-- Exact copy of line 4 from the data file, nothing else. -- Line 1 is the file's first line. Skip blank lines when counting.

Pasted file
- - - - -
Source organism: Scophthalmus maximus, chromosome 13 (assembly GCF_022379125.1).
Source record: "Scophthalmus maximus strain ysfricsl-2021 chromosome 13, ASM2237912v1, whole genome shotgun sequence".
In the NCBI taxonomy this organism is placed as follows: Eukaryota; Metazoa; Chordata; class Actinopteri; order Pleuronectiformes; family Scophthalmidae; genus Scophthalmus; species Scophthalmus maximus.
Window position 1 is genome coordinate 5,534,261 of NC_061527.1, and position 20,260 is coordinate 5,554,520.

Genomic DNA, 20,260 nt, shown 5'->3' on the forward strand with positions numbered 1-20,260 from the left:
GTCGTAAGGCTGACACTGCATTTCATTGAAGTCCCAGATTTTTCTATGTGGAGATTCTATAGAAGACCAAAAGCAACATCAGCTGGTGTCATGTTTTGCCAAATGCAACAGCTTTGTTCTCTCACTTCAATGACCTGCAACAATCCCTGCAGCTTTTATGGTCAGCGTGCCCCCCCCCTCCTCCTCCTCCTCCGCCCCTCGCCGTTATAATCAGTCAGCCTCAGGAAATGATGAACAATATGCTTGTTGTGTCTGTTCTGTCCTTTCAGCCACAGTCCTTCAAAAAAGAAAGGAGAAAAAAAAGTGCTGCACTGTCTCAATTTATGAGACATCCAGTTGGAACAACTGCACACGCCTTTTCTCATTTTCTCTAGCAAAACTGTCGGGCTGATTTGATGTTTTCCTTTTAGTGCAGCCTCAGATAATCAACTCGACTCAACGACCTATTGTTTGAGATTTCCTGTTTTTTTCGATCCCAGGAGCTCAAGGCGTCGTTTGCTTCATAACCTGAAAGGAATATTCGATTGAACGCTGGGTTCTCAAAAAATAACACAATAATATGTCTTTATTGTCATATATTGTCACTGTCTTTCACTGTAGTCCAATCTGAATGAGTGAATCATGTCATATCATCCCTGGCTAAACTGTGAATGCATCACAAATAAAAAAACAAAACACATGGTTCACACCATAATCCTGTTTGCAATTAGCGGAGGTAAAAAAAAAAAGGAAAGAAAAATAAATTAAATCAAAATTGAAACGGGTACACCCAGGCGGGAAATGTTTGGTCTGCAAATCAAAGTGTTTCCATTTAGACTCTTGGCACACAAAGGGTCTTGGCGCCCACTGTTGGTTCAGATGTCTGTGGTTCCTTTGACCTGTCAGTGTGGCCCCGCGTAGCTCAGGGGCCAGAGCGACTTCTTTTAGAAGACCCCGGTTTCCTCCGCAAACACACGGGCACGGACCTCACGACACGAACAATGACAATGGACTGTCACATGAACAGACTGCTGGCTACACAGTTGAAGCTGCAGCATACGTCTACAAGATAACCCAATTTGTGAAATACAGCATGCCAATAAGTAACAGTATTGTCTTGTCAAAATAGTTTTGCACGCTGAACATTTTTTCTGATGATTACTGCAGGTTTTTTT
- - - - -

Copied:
Window position 1 is genome coordinate 5,534,261 of NC_061527.1, and position 20,260 is coordinate 5,554,520.